Google to penalize slow, user “unfriendly” sites (updated)
Update: August 2023
In the two years since Core Web Vitals became a ranking factor for SEO, we have seen the following:
- Google continues to make updates to what is being measured. This means that your site should be reviewed a few times a year to ensure any updates to the application or to Core Web Vitals are being tested and revised where needed. Updates to Core Web Vitals over the last two years are as follows:
- In 2022, the rollout of Core Web Vitals to test desktop views was complete and began being used for ranking purposes in desktop searches. Prior to this rollout, it was only for mobile view.
- Adding of a pass/fail: Google only provided scores between 0-100 at first but has since added a pass/fail for mobile and desktop.
- Google added a new metric called Interaction to Next Paint (INP). This is an experimental metric added in 2022 and will replace First Input Delay (FID) in March 2024.
- Many sites do well in testing their desktop performance but still struggle with their mobile performance. However, it’s important to note that mobile performance is of utmost importance, as Google’s mobile-first indexing crawls your site as a mobile device (rather than a desktop) to check Core Web Vitals. Auditing your mobile experience and prioritizing improvements that will optimize mobile performance will have a greater impact on your SEO ranking.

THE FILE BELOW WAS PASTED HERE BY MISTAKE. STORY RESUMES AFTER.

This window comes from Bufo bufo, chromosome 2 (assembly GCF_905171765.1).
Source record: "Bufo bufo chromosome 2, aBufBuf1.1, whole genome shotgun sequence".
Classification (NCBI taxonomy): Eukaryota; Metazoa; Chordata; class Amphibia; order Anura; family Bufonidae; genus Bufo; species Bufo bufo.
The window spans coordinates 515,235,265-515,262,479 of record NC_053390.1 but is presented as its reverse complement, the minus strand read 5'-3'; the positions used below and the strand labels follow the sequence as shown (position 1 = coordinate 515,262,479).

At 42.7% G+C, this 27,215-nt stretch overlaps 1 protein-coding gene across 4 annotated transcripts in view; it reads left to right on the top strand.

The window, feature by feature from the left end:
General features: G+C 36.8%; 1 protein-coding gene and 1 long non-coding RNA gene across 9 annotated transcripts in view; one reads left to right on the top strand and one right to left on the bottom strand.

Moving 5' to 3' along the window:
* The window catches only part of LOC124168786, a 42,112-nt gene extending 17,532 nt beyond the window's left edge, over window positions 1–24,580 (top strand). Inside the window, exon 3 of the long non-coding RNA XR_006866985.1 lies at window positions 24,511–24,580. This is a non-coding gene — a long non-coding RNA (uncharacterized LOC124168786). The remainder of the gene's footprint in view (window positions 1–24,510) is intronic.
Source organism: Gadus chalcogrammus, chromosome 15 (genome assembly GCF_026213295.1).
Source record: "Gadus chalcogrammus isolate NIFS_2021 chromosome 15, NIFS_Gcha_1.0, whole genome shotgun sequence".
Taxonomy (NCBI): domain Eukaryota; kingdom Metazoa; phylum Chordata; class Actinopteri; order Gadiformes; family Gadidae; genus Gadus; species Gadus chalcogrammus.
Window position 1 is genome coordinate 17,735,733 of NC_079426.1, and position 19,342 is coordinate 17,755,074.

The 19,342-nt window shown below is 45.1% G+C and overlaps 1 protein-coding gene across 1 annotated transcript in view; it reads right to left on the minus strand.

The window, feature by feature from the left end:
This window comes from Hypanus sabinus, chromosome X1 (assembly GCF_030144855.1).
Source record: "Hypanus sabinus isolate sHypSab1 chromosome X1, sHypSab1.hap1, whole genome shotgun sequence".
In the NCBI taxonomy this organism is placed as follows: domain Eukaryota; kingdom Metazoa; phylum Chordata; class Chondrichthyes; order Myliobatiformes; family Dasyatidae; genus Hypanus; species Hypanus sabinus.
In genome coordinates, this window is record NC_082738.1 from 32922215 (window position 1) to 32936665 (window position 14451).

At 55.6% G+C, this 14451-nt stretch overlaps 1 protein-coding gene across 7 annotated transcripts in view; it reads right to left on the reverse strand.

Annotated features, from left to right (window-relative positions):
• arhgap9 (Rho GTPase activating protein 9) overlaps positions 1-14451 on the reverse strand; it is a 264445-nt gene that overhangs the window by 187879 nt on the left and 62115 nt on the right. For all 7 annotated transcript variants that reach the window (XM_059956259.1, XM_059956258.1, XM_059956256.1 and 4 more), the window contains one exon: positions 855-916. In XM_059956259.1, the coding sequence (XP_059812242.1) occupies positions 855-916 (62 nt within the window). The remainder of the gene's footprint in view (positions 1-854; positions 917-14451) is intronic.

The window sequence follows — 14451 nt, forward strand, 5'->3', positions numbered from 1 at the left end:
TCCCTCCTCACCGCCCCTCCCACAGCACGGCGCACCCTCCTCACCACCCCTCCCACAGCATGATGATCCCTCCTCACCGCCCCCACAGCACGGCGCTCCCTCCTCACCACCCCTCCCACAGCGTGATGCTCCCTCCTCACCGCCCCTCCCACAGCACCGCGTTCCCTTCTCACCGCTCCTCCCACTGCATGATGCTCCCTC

- The use of Core Web Vitals continues to increase in importance in Google’s rankings for search results. Content will still be the most important factor, but page experience is now listed in Google’s advice on good content.
Overall search engine optimization for your sites should be an ongoing review. This includes all factors, including Core Web Vitals. If you’re trying to decide the best way to tackle updates, we can help by performing an SEO Audit of your site and making recommendations based on a cost/benefit analysis of the suggested updates. The audit will include a review of technical SEO, a report of what is found, and a plan to improve your technical SEO.